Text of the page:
·         Harshaw automated thermoluminescent reader
·         Philips 250 kVp orthovoltage machine
·         Diagnostic and mammography x-ray systems
·         Dual-head SPECT systems
·         Triple-head SPECT scanner
·         Xenogen IVIS 200 for bioluminescence and fluroescence animal imaging
·         VisEn FMT for fluorescence moleculat tomography in animal imaging
·         Olympus OV-100 for fluorescence animal imaging
·         GMI/GE Triumph Flex miceoPET/SPECT/CT Pre-Clinical Imaging System
·         Vevo 770 ultrasound imaging ssystem for animal imaging
·         Super-Resolution Single-Photon Emission Microscope (SPEM)
·         High-resolution digital x-ray imaging system
·         Computer-aided detection system for mammography
·         High-resolution display monitors and workstations
·         General use and specialized image processing and display computers linked via a high speed network
Please visit our website for more information.
Inquiries concerning the graduate program should be addressed to Maryellen L. Giger, Ph.D., Chair of the Committee on Medical Physics, Director of the Graduate Programs in Medical Physics, Department of Radiology, MC 2026, 5841 South Maryland Avenue, Chicago, IL 60637, or e mail: .

Medical Physics Courses

MPHY 32400. Practicum in the Physics of Medical Imaging I. 100 Units.

This laboratory course is designed for students to enhance the understanding of materials covered in Medical Imaging (MPHY 38600) and to acquire hands-on experience on related subjects.  These subjects include diagnostic x-ray sources and imaging systems, MRI, and the applications of computer-aided diagnosis.

Instructor(s): Y. Jiang     Terms Offered: Winter

MPHY 34300. Practicum in the Physics of Medical Imaging II. 100 Units.

This laboratory course is designed to familiarize the medical physics student with certain equipment and procedures in diagnostic radiology, with emphasis on nuclear medicine (both PET and SPECT), ultrasonic and x-ray (helical) computed tomographic (CT) imaging. The students will conduct routine quality control procedures and educational exercises. Data analysis will be conducted using clinical software and freeware that will process DICOM images.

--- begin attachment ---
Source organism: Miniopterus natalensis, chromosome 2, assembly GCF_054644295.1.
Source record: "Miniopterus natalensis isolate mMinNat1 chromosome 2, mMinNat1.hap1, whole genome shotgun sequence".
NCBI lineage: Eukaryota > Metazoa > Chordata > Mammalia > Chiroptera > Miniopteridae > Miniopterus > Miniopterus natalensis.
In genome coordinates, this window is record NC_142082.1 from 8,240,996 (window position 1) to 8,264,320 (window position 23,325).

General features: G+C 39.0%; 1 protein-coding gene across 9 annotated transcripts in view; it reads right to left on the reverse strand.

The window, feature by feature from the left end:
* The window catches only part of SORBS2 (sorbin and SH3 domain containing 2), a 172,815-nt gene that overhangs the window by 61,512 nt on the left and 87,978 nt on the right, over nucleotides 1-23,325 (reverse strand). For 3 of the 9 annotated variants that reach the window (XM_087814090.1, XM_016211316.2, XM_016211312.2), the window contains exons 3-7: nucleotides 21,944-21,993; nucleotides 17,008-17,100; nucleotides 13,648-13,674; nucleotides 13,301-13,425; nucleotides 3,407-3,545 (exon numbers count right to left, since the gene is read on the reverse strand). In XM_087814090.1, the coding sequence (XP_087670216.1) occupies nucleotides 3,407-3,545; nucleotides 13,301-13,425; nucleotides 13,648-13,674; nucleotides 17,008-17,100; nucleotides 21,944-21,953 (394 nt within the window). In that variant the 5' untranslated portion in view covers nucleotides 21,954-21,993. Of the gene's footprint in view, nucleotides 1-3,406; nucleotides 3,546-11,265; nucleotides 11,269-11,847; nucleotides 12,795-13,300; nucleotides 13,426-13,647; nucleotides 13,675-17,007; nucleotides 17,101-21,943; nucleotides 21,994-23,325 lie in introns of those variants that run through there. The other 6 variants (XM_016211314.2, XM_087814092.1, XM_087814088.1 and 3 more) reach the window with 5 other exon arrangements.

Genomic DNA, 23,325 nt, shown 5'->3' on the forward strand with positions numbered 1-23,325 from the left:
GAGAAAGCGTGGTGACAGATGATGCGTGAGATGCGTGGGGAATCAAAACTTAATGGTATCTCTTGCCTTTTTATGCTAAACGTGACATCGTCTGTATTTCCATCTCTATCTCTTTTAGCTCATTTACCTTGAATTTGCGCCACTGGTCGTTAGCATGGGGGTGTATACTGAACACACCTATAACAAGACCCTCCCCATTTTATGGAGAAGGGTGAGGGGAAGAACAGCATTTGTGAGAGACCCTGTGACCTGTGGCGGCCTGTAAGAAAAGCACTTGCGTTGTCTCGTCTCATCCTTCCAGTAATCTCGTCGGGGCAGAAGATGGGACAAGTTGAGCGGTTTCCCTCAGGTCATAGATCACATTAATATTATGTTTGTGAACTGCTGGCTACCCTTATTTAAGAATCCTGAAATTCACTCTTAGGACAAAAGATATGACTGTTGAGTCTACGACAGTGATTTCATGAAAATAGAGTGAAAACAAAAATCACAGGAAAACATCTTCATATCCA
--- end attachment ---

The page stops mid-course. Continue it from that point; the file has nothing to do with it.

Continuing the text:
Instructor(s): B. O'Brien-Penney, Z.F. Lu     Terms Offered: Winter

MPHY 34400. Practicum in the Physics of Radiation Therapy. 100 Units.

This course combines lectures and intensive hands-on experiments.  It includes an introduction to thermoluminescent detectors, film and ionization chamber dosimetry, and quality assurance for intensity modulated radiation therapy (IMRT).  Training in data acquisition, error analysis, experimental techniques and the safe handling of sealed radiation sources is also included.  The basic concepts in Monte Carlo calculations will be presented and measurements made in simple slab phantoms to compare with MC calculations.

Instructor(s): H. Al-Hallaq, C. Reft, B. Aydogan     Terms Offered: Spring

MPHY 34900. Mathematics for Medical Physics. 100 Units.

This course focuses on the mathematics that will be used throughout the training of students in the Graduate Programs in Medical Physics. Lectures are given on linear algebra, Fourier analysis, sampling theory, functions of random variables, stochastic processes, estimation theory, signal detection theory, and ROC analysis.

Instructor(s): M. Giger, X. Pan     Terms Offered: Autumn

MPHY 35000. Interactions of Ionizing Radiation with Matter. 100 Units.

Ionizing radiation is the basis for radiation therapy and for many diagnostic imaging studies. This course explores the fundamental modes of interaction between ionizing radiation (both electromagnetic and particulate) and matter, with an emphasis on the physics of energy absorption in medical applications. Topics will include exponential attenuation, x-ray production, charged particle equilibrium, cavity theory, dosimetry, and ionization chambers.

Instructor(s): H. Al-Hallaq, S. Armato     Terms Offered: Winter

MPHY 35100. Physics of Radiation Therapy. 100 Units.